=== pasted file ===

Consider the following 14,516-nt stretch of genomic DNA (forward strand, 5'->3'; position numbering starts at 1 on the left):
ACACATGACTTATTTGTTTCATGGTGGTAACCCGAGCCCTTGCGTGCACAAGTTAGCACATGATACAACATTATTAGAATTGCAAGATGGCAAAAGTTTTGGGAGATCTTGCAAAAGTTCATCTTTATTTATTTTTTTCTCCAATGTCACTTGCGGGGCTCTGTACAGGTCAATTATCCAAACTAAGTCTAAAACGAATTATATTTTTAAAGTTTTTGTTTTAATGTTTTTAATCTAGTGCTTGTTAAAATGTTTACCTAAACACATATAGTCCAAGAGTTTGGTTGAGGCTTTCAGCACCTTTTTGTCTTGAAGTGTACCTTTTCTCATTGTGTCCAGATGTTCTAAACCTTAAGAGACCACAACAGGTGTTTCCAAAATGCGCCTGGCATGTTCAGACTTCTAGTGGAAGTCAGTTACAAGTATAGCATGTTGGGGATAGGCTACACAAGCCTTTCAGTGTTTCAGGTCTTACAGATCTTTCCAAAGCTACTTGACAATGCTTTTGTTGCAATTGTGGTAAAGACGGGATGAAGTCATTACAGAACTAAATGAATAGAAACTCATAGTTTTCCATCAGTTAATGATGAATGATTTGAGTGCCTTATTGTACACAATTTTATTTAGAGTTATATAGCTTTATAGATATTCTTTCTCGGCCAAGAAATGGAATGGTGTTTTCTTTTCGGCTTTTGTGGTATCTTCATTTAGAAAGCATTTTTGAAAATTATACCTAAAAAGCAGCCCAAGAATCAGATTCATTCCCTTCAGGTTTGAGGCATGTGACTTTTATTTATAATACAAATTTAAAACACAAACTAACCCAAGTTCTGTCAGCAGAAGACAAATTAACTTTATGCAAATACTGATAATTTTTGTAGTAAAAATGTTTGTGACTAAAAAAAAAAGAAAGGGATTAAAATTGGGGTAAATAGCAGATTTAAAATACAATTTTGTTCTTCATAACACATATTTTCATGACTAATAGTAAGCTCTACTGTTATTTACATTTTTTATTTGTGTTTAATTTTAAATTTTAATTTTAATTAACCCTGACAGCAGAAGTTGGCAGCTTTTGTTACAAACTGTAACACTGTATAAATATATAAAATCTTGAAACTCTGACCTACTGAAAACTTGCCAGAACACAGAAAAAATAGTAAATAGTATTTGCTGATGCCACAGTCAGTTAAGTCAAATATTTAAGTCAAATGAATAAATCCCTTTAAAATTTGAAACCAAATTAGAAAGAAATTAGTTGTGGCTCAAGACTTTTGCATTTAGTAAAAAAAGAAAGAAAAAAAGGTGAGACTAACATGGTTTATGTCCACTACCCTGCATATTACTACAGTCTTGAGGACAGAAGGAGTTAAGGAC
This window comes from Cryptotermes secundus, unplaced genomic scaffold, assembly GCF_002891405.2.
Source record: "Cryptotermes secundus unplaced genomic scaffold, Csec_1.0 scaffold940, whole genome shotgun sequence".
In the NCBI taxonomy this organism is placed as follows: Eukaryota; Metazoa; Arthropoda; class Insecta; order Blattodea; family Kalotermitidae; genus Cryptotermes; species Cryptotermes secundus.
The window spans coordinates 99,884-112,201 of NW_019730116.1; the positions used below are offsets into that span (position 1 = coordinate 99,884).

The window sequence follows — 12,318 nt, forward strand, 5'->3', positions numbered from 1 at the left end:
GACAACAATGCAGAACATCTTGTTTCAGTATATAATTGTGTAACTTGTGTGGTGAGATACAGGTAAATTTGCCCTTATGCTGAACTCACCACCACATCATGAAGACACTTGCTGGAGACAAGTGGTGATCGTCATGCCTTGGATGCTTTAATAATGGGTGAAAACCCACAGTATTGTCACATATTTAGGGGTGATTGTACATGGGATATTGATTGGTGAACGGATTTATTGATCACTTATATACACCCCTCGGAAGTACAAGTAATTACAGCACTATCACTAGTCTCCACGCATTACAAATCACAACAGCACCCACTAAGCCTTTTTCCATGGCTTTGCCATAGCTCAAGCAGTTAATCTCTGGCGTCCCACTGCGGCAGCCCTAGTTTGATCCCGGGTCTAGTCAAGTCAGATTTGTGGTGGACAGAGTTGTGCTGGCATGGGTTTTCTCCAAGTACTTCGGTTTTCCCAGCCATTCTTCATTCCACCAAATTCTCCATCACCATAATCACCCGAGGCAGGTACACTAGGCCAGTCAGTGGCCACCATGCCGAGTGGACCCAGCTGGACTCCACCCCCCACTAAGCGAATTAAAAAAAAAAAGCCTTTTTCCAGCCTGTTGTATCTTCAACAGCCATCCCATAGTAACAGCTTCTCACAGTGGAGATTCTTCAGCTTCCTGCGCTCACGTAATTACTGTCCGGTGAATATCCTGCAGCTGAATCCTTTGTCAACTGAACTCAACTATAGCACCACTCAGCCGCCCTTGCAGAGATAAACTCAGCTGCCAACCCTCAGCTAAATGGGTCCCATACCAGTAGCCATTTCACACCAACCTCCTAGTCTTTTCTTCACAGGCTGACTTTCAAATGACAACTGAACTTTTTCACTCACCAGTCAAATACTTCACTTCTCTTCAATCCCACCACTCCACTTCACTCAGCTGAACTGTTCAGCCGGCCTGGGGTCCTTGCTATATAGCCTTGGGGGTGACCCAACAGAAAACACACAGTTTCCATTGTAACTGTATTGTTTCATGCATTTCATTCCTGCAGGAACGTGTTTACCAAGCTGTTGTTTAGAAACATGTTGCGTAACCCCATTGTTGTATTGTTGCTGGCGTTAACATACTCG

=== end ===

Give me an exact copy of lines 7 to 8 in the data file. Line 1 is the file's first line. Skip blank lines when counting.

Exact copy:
The window sequence follows — 12,318 nt, forward strand, 5'->3', positions numbered from 1 at the left end:
GACAACAATGCAGAACATCTTGTTTCAGTATATAATTGTGTAACTTGTGTGGTGAGATACAGGTAAATTTGCCCTTATGCTGAACTCACCACCACATCATGAAGACACTTGCTGGAGACAAGTGGTGATCGTCATGCCTTGGATGCTTTAATAATGGGTGAAAACCCACAGTATTGTCACATATTTAGGGGTGATTGTACATGGGATATTGATTGGTGAACGGATTTATTGATCACTTATATACACCCCTCGGAAGTACAAGTAATTACAGCACTATCACTAGTCTCCACGCATTACAAATCACAACAGCACCCACTAAGCCTTTTTCCATGGCTTTGCCATAGCTCAAGCAGTTAATCTCTGGCGTCCCACTGCGGCAGCCCTAGTTTGATCCCGGGTCTAGTCAAGTCAGATTTGTGGTGGACAGAGTTGTGCTGGCATGGGTTTTCTCCAAGTACTTCGGTTTTCCCAGCCATTCTTCATTCCACCAAATTCTCCATCACCATAATCACCCGAGGCAGGTACACTAGGCCAGTCAGTGGCCACCATGCCGAGTGGACCCAGCTGGACTCCACCCCCCACTAAGCGAATTAAAAAAAAAAAGCCTTTTTCCAGCCTGTTGTATCTTCAACAGCCATCCCATAGTAACAGCTTCTCACAGTGGAGATTCTTCAGCTTCCTGCGCTCACGTAATTACTGTCCGGTGAATATCCTGCAGCTGAATCCTTTGTCAACTGAACTCAACTATAGCACCACTCAGCCGCCCTTGCAGAGATAAACTCAGCTGCCAACCCTCAGCTAAATGGGTCCCATACCAGTAGCCATTTCACACCAACCTCCTAGTCTTTTCTTCACAGGCTGACTTTCAAATGACAACTGAACTTTTTCACTCACCAGTCAAATACTTCACTTCTCTTCAATCCCACCACTCCACTTCACTCAGCTGAACTGTTCAGCCGGCCTGGGGTCCTTGCTATATAGCCTTGGGGGTGACCCAACAGAAAACACACAGTTTCCATTGTAACTGTATTGTTTCATGCATTTCATTCCTGCAGGAACGTGTTTACCAAGCTGTTGTTTAGAAACATGTTGCGTAACCCCATTGTTGTATTGTTGCTGGCGTTAACATACTCG